Updated Mar, 18th 2013
Alright I'm going to start posting my messy process of reading, digesting, rambling, and concepting! This is super in-progress and will be updated often; I'm just pretty much using this as a place to jot stuff down.
I read the article a few times, took notes, and tried to sum it up in 25 words:
Police officers commonly lie under oath because of cash-reward incentives, a need to prove their productivity, and human instincts. Jurors can't trust them over other witnesses.
Key themes: lying, trust, police officers, jurors, criminal defendants, money, numbers, pride/self worth, human instincts, morality, dirty secrets,
Starting to gather ideas:
Starting to create mind maps / word lists / etc.
A line of jurors walk to the edge of a column to do a trust-fall; the police officer, who is supposed to catch them, is off to the side counting some money.
A checkerboard with all but one black checker captured and stacked to the side. (Ignore the fact that this checkerboard doesn't actually make sense—I did this quickly in marker).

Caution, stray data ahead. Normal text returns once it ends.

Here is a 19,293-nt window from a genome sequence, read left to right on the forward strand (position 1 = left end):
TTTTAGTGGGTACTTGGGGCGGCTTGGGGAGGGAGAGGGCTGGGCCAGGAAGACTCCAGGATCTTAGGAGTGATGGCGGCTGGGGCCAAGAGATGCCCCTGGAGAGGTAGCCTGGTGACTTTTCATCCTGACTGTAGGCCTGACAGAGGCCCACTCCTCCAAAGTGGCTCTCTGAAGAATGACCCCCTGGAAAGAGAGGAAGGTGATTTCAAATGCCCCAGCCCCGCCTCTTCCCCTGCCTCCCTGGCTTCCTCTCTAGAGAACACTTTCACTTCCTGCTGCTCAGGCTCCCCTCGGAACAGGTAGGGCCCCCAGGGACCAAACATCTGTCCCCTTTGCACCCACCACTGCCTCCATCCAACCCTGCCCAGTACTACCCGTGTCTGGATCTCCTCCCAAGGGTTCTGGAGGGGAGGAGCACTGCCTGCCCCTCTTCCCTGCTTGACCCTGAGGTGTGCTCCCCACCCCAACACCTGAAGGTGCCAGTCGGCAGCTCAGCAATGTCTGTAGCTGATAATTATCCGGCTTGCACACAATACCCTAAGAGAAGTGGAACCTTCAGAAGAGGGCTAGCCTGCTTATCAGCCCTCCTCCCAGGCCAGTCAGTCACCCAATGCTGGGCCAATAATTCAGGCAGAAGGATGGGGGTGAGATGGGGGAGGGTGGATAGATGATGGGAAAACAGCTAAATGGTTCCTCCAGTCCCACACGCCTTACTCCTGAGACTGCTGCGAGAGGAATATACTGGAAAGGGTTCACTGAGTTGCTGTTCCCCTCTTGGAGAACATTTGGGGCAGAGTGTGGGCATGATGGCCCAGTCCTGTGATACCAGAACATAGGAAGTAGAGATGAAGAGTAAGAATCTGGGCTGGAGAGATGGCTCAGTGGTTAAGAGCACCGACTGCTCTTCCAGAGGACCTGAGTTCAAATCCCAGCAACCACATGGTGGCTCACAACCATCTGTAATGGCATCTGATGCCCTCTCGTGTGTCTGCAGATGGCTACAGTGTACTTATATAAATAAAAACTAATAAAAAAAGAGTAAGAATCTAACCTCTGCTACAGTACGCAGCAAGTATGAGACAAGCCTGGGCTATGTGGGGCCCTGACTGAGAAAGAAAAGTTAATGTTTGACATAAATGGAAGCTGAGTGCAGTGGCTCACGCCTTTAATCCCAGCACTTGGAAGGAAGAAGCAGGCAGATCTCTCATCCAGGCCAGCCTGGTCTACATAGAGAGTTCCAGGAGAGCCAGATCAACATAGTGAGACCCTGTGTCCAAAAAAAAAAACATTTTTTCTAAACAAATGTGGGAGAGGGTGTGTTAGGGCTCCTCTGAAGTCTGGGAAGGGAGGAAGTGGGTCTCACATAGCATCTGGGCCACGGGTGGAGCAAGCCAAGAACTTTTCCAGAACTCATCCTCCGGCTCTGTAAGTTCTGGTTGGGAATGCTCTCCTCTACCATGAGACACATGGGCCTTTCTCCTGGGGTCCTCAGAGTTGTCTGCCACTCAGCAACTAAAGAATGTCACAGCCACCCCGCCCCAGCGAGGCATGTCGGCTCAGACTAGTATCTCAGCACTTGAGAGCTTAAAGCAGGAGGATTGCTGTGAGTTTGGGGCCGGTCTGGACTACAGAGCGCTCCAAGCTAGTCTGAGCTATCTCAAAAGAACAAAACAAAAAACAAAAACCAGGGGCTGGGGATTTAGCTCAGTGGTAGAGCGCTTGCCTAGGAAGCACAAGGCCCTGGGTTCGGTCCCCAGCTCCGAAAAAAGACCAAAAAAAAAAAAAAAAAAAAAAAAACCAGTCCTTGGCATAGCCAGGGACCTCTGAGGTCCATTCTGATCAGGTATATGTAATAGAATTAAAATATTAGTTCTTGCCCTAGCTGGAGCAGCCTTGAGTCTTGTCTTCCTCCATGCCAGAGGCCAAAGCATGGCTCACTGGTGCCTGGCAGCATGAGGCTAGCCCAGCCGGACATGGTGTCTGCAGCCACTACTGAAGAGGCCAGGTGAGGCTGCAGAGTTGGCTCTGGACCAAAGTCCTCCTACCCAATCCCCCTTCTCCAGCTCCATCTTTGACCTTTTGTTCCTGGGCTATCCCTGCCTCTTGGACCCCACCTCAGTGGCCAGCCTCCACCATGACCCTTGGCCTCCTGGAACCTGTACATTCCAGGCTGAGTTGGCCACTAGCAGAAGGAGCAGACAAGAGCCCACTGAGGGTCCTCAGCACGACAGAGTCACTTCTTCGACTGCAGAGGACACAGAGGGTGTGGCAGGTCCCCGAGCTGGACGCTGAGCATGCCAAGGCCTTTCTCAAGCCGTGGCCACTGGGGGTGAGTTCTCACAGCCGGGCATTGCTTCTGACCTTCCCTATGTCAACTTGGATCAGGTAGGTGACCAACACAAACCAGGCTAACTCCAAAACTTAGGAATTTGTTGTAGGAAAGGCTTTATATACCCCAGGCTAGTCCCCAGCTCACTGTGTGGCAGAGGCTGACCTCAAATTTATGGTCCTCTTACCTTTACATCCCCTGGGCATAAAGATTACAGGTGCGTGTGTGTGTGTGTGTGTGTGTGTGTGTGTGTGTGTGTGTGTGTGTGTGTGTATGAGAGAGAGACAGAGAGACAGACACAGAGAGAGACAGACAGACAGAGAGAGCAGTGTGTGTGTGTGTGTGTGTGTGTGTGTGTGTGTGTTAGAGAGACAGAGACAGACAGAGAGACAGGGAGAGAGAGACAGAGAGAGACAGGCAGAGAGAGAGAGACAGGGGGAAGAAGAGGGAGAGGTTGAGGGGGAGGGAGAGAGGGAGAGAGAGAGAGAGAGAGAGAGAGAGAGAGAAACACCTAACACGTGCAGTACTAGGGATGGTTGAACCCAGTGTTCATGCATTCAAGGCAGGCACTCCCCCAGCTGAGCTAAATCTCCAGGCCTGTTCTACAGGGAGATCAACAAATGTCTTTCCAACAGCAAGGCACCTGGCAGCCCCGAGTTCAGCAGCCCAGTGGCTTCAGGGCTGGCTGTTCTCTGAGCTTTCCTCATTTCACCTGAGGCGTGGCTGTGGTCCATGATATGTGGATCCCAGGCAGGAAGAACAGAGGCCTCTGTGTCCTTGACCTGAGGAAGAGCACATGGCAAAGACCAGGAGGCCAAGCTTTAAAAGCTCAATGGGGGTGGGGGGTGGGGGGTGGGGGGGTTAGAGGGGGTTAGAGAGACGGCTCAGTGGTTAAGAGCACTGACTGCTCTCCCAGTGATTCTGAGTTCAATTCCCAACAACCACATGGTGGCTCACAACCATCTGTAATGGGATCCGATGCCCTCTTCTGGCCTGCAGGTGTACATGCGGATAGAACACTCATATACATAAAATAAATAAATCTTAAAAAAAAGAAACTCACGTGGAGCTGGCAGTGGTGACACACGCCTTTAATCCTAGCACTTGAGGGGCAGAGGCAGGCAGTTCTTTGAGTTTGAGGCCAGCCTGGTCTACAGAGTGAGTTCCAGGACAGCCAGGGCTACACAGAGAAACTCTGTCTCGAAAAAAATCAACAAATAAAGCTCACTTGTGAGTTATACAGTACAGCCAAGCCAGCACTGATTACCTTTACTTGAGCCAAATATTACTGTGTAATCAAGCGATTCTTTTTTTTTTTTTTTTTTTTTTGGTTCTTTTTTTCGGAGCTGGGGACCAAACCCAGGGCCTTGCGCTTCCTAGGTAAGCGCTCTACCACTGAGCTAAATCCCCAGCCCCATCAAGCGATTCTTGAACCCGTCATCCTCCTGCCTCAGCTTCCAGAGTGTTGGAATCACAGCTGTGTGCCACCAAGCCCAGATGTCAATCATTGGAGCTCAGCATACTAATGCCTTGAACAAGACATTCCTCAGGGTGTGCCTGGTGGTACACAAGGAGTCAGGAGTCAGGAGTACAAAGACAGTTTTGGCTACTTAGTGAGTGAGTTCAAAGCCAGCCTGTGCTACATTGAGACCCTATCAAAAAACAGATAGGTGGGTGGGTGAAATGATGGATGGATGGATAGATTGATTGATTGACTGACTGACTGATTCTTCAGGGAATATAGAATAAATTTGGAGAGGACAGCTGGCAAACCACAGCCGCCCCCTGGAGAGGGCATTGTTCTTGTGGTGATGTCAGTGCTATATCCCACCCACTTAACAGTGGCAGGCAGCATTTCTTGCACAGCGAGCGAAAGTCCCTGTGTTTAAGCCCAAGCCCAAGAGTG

A broken scale which, always always, weighs in favor of one side.
A scale with a large amount of money supporting one side, implying that scale will never weigh against it.
Officer giving oath with fingers crossed on the bible.
I know most of these are very literal. I'm trying to get them out there so I can start focusing on more unexpected visuals.
Okay I've got some chicken scratch to post. I've been super busy this weekend, so I'll be posting more super soon. I I was thinking about how the checker board idea might read a little better if it was chess. This would allow me to make figurines as opposed to just checker pieces.
The original idea was to show a board with a single piece facing an entire enemy team. I'm now considering the idea of having two full "teams," but making it appear that the game is rigged by having one entire side be pawns (average juror/defendant) and the other side be entirely kings (cops).
Not sure if this reads better, but I am trying to communicate the analogy of a fixed game.